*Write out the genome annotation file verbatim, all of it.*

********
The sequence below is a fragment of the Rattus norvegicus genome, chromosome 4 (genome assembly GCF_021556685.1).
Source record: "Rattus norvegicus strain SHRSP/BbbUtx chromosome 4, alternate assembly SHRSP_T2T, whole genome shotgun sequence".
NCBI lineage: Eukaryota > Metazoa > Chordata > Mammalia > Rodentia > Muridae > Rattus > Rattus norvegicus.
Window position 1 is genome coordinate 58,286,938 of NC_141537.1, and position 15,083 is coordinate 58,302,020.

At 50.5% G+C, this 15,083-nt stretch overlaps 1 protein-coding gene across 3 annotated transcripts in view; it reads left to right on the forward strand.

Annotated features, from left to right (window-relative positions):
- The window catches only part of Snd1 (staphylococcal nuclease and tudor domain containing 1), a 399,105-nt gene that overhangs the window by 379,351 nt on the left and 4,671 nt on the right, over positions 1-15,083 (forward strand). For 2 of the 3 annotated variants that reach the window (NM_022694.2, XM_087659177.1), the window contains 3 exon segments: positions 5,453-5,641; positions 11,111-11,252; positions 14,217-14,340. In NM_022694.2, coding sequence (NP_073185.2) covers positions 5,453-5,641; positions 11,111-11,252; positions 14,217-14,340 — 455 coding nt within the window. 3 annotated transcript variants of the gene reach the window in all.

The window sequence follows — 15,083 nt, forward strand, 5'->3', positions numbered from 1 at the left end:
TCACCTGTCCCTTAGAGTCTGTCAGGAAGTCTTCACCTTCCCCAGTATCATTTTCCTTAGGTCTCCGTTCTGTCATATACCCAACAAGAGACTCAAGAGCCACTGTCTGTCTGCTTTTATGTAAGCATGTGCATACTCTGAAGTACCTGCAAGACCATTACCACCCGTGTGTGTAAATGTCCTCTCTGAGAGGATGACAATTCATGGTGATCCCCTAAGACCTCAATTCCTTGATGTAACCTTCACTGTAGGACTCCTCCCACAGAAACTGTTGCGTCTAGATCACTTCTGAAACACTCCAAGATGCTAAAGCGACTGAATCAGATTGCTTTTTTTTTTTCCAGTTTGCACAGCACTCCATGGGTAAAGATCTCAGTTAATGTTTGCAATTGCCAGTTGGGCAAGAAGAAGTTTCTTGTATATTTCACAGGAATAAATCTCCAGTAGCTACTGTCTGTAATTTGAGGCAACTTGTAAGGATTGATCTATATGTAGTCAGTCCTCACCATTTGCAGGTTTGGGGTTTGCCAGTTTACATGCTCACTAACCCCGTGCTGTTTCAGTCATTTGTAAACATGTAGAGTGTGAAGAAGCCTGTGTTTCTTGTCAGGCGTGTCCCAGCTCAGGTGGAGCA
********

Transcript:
The sequence below is a fragment of the Rattus norvegicus genome, chromosome 4 (genome assembly GCF_021556685.1).
Source record: "Rattus norvegicus strain SHRSP/BbbUtx chromosome 4, alternate assembly SHRSP_T2T, whole genome shotgun sequence".
NCBI lineage: Eukaryota > Metazoa > Chordata > Mammalia > Rodentia > Muridae > Rattus > Rattus norvegicus.
Window position 1 is genome coordinate 58,286,938 of NC_141537.1, and position 15,083 is coordinate 58,302,020.

At 50.5% G+C, this 15,083-nt stretch overlaps 1 protein-coding gene across 3 annotated transcripts in view; it reads left to right on the forward strand.

Annotated features, from left to right (window-relative positions):
- The window catches only part of Snd1 (staphylococcal nuclease and tudor domain containing 1), a 399,105-nt gene that overhangs the window by 379,351 nt on the left and 4,671 nt on the right, over positions 1-15,083 (forward strand). For 2 of the 3 annotated variants that reach the window (NM_022694.2, XM_087659177.1), the window contains 3 exon segments: positions 5,453-5,641; positions 11,111-11,252; positions 14,217-14,340. In NM_022694.2, coding sequence (NP_073185.2) covers positions 5,453-5,641; positions 11,111-11,252; positions 14,217-14,340 — 455 coding nt within the window. 3 annotated transcript variants of the gene reach the window in all.

The window sequence follows — 15,083 nt, forward strand, 5'->3', positions numbered from 1 at the left end:
TCACCTGTCCCTTAGAGTCTGTCAGGAAGTCTTCACCTTCCCCAGTATCATTTTCCTTAGGTCTCCGTTCTGTCATATACCCAACAAGAGACTCAAGAGCCACTGTCTGTCTGCTTTTATGTAAGCATGTGCATACTCTGAAGTACCTGCAAGACCATTACCACCCGTGTGTGTAAATGTCCTCTCTGAGAGGATGACAATTCATGGTGATCCCCTAAGACCTCAATTCCTTGATGTAACCTTCACTGTAGGACTCCTCCCACAGAAACTGTTGCGTCTAGATCACTTCTGAAACACTCCAAGATGCTAAAGCGACTGAATCAGATTGCTTTTTTTTTTTCCAGTTTGCACAGCACTCCATGGGTAAAGATCTCAGTTAATGTTTGCAATTGCCAGTTGGGCAAGAAGAAGTTTCTTGTATATTTCACAGGAATAAATCTCCAGTAGCTACTGTCTGTAATTTGAGGCAACTTGTAAGGATTGATCTATATGTAGTCAGTCCTCACCATTTGCAGGTTTGGGGTTTGCCAGTTTACATGCTCACTAACCCCGTGCTGTTTCAGTCATTTGTAAACATGTAGAGTGTGAAGAAGCCTGTGTTTCTTGTCAGGCGTGTCCCAGCTCAGGTGGAGCA